A Holiday Recipe: Zabaglione (Italian Eggnog)

By Ann Minard

Good to the last drop!

As a child growing up in a first generation Italian American home the sound of a whisk beating rapidly against a metal bowl could mean only one thing─ zabaglione! I remember my Dad would never let us know ahead of time that he was making zabaglione, but rather he loved to surprise us with that melodious sound of……. clank clink clank ringing from the kitchen.  And then, we would come running from all corners of the house to watch the magic ─ that little blob of egg yolk, sugar, and liquid sitting at the bottom of the bowl would all of the sudden become a light fluffy mound of pure bliss!

We had this sweet Italian drink every Christmas and New Years Eve and for me nothing else tastes of the holidays more than zabaglione. Every New Year’s Eve, my Dad would start the magic as it neared midnight while most households were counting down the Times Square ball, we were counting down the clinks of the zabaglione.

You can make and serve this several ways: First, as a drink as I have described ,which is basically an Italian eggnog, or if you keep beating a few minutes longer, it will become even thicker, more like a custard,  and you can serve it drizzled over fruit (figs or strawberries) or over a spongy cake with fruit, which is called Zuppa Inglese.


(For 6-8 people)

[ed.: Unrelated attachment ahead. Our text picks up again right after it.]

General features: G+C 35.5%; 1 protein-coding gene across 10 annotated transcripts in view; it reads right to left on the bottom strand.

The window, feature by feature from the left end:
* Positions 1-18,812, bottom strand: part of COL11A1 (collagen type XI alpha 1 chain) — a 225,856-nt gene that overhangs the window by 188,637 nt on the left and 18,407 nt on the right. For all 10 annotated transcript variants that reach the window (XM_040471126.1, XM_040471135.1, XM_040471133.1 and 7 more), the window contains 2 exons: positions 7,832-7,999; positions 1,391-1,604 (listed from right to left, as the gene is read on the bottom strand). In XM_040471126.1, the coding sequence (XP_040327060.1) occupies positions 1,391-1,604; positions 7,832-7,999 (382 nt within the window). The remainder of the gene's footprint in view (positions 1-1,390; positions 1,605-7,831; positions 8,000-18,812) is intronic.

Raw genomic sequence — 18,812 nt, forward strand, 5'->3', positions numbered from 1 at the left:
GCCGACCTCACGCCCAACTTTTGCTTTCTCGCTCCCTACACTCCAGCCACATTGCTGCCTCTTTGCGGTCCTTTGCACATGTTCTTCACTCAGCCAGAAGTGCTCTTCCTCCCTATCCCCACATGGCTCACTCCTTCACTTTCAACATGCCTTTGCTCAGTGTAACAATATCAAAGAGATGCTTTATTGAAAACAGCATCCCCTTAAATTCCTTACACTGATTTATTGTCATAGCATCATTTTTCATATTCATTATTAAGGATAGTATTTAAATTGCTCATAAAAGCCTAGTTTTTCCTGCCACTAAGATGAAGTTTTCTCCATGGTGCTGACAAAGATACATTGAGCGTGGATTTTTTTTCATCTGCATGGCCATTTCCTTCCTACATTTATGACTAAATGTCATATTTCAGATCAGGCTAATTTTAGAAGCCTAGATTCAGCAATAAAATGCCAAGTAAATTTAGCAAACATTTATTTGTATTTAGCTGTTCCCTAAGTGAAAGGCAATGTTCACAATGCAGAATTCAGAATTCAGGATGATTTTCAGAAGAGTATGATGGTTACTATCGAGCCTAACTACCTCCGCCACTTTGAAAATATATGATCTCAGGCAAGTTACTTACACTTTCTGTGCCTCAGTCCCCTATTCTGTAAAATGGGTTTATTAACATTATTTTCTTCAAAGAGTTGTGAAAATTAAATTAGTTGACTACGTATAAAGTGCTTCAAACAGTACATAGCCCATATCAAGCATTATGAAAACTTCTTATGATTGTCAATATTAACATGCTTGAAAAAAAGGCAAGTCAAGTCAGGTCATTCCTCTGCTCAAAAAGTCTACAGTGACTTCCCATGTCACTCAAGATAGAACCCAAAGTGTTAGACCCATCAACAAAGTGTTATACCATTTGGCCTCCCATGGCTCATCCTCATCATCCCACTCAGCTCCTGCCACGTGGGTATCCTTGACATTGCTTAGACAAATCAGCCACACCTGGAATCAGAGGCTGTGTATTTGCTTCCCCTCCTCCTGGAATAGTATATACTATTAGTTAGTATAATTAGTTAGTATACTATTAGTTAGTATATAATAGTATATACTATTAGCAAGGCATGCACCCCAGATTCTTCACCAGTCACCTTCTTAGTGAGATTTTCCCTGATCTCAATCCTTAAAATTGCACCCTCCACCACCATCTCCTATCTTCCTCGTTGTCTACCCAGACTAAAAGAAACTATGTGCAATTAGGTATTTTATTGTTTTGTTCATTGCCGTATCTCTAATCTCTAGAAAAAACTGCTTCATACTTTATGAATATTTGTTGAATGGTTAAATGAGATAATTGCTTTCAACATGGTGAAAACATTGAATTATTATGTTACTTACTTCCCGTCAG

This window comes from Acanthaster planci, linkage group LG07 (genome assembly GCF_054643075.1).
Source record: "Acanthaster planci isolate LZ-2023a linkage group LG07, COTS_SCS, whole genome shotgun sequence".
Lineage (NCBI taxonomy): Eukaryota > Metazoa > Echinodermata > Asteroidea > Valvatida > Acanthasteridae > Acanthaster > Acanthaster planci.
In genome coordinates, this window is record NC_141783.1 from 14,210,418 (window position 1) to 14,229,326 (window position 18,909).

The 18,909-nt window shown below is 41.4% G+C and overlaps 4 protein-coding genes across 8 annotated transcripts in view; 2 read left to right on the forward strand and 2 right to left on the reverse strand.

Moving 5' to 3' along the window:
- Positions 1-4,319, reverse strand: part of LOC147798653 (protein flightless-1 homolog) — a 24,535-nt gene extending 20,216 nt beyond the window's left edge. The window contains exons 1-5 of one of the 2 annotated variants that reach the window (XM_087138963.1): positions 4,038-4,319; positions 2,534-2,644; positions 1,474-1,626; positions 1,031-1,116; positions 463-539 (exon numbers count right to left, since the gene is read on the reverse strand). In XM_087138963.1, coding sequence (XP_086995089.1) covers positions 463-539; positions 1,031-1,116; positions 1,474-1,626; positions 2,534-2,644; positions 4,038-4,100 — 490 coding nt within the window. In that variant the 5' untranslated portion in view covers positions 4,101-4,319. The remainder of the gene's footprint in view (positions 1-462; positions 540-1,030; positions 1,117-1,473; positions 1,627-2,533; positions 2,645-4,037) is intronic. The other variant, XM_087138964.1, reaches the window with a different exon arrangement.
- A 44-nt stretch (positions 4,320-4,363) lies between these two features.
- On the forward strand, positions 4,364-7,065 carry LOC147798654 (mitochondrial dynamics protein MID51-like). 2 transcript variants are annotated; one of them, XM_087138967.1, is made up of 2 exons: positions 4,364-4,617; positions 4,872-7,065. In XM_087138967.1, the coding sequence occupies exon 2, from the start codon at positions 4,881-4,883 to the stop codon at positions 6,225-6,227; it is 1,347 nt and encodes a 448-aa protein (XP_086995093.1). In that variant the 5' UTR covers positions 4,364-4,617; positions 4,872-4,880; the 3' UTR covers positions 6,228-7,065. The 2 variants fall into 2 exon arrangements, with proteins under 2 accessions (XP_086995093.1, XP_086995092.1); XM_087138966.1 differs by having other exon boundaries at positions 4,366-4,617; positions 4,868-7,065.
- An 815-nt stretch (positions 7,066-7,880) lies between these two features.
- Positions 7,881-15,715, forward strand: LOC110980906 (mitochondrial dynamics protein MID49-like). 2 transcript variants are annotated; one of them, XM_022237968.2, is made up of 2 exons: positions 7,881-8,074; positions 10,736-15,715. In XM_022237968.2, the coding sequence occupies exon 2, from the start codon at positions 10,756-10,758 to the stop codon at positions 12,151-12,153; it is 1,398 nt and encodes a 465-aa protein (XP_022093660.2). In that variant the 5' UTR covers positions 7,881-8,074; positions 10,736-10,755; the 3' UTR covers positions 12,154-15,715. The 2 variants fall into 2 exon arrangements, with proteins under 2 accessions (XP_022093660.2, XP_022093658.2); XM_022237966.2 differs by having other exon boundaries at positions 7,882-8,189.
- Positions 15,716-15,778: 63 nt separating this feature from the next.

24 fresh egg yolks (4 per person)

1 cup sugar

1 1/2 cup cooled espresso ~OR~ 1/2 cup liqueur of your choice: Rum, Sambuca, Amaretto, Kahlua… (Or you can replace the 1 1/2 cups of espresso with Moscato or Champagne)

A few pinches of cinnamon: one for the mixture and then some more to sprinkle on top for serving.


Place the egg yolks and sugar in a mixing bowl and with the whisk attachment of your mixer, or with a hand whisk, beat until very pale, almost white. If you do this by hand (just as my dad did) it will take about 17 minutes.

Meanwhile, dissolve the cinnamon in the espresso or liqueur and set aside.

Once the egg yolks turn pale, slowly add in the espresso or liqueur and continue whisking in until creamy and foamy.

Serve right away in espresso or punch glasses with small espresso spoons in order to get every last drop of sweet goodness!

Note: Now I will give directions using a bain-marie (water bath) which is the method to use if you prefer not to drink raw eggs.

Set up your bain-marie by putting a small sauce pan of water on continuous simmer, not a boil. Make sure the bowl you will be using will fit on top of the saucepan steadily without the bottom touching the water.

In the bowl, using a large whisk, mix the egg yolks with the sugar until almost white.

Dissolve the cinnamon in the liquid you are using and gradually pour it in the egg mixture as you are stirring continuously.

Place the bowl on top of the bain-marie (simmering water) and whisk continuously over the low heat until it is smooth, and frothy. It will start to attach itself to the bottom of the bowl when it’s ready.

Lift the mixture off the bain-marie, and beat a few seconds to cool it down a bit and thicken even more. Pour into small cups to serve.

Last 5 posts by Ann Minard